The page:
What We Think    
    Tony sorts out the world    

It is a hallmark of most politicians who lack grip over the affairs for which they are responsible that they deflect attention from their failures by grand public postures, preferably on the international scene or connected with some armed conflict or other in which they can strut the world as figures of "strength", "purpose" and "resolution". If some "patriotic" dimension can be given to the act, all the better: a situation of "national emergency" can be invoked. Politicians know that in such situations people's critical faculties can be numbed, or at least voluntarily suppressed. It is a time when "we all have to pull together" - meaning that any dissenting voice can quickly be slapped down as "disloyalty" and even "treason". It is also a time when the midgets of politics can assume heroically gigantic proportions merely by way of the scale of the scenarios in which they are cast.

Tony Blair and the functionaries of "New Labour" know all this only too well. They are skilled in nothing if not "spin". To them, "image" is all important. The public perception of them as moulded by the mass media is infinitely more relevant and vital to them than the reality of their actual deeds. If focus on the latter is allowed for any prolonged period of time, they shrink to their natural dimensions, which are those of utterly useless, incompetent and failed jobsworths - many fathoms out of their depth in the handling of the real national problems that are their proper province and which they are promoted and paid to deal with. That is why for them, the world crisis occasioned by the terrorist attacks on the United States is a heaven-sent opportunity, almost a deliverance. For Blair in particular, it is a photo-call unique in its possibilities even by comparison with the Diana funeral in 1997, when Tony of the quivering lip was able to parade his grief and sympathy before a nation whipped up into maudlin frenzy by a media circus in part quite cynically manipulated by his own press office. Then, of course, the Blair administration was new and scarcely tried; now it is tired, faded and badly discredited by its singular lack of achievement in virtually every branch of national affairs. In place of the "Bambi" expression of four years ago, there has been the worn and washed-out look of a leader stumbling from one domestic fiasco to another, desperate to find a new trick to focus attention elsewhere.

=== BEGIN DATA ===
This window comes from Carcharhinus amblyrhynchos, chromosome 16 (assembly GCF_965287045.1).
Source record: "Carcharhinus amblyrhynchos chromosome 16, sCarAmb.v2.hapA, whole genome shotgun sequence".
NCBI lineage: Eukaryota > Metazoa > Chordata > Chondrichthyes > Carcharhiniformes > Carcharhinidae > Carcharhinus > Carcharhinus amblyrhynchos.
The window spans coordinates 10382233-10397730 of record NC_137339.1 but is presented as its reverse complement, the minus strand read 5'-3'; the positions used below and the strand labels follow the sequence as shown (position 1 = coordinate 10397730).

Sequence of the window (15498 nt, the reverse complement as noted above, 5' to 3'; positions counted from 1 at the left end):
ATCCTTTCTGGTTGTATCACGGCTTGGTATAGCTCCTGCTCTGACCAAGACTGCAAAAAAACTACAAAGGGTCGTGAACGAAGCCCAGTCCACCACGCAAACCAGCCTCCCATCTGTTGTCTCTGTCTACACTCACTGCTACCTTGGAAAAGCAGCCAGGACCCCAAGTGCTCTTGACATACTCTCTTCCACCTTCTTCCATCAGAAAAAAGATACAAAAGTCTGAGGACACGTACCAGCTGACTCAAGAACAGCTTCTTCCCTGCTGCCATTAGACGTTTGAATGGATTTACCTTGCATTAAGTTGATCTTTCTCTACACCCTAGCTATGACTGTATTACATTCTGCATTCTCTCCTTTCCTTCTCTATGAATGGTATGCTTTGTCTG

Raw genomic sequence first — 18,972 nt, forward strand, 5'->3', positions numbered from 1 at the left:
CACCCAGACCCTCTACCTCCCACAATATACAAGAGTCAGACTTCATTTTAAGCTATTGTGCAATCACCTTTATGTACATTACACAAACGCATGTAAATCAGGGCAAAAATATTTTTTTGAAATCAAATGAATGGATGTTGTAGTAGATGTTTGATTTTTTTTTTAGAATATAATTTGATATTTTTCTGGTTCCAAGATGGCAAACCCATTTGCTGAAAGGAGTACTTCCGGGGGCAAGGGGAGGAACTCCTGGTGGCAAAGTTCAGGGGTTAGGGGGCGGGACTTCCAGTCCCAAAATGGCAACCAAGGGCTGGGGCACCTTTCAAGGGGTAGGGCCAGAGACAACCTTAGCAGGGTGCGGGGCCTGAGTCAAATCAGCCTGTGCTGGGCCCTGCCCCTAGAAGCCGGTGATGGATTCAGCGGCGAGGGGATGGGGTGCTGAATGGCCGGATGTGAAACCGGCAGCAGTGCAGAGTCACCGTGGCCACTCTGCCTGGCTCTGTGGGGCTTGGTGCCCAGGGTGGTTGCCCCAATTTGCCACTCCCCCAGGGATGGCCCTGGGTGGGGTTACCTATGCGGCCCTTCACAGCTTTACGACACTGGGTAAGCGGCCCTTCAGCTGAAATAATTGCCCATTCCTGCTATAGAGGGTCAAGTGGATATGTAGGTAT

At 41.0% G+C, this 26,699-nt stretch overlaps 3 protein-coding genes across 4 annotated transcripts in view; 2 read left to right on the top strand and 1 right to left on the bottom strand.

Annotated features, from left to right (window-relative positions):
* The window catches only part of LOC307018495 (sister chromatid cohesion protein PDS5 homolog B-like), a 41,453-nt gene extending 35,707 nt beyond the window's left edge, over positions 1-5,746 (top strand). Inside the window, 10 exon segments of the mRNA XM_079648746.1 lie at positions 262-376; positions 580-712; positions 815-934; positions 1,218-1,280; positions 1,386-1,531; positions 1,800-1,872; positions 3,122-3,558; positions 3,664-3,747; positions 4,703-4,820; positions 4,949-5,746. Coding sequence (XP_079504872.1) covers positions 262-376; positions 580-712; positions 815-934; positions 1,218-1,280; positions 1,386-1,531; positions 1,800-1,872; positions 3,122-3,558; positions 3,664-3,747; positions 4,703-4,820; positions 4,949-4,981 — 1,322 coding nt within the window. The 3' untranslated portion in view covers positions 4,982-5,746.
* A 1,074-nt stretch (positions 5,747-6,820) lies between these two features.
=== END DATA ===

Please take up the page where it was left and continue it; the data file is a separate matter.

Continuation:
Then on the 11th September there came salvation. Both international and national politics became an entirely new "ball game". The issues of yesterday seemed to shrivel into insignificance beside the dominant issue of world terrorism and how to meet it.

Tony experienced rebirth. The failed prime minister of a failed government, presiding over disgraced public services in which virtually nothing ran properly, became transformed into a world statesman, strutting the capitals and conferring with the eminences of every power, great and minor, speechifying to mankind and conjuring up visions of a perfect universe of peace, plenty, reason and brotherly love - if only all nations, races, creeds and factions would embrace the Blair vision of the liberal utopia, a prospect about as realistic as the flight of pigs, but mesmeric in its effects on the legions of mindless boobies comprising Tony's natural constituency.

Unwelcome exposure

But in the midst of all this a rude jolt was provided by a small incident which, once known, badly soiled the beautiful picture. A hitherto obscure apparatchik in the grossly inflated Blair bureaucracy, one Jo Moore, sent out an e-mailed memo confessing how welcome the death and destruction in America had been to the government because it provided a big smokescreen under which items of news unfavourable to Blair & Co. could be released with much reduced public notice taken of them. Entirely without Miss Moore's intention, this blew up into a major national scandal, which embarrassed the government far more than all the news items in question added together. And of course the source of the embarrassment was the commonly recognised truth that Miss Moore was not just speaking for herself, but was reflecting the mentality of the whole apparatus of government of which she was just a small part.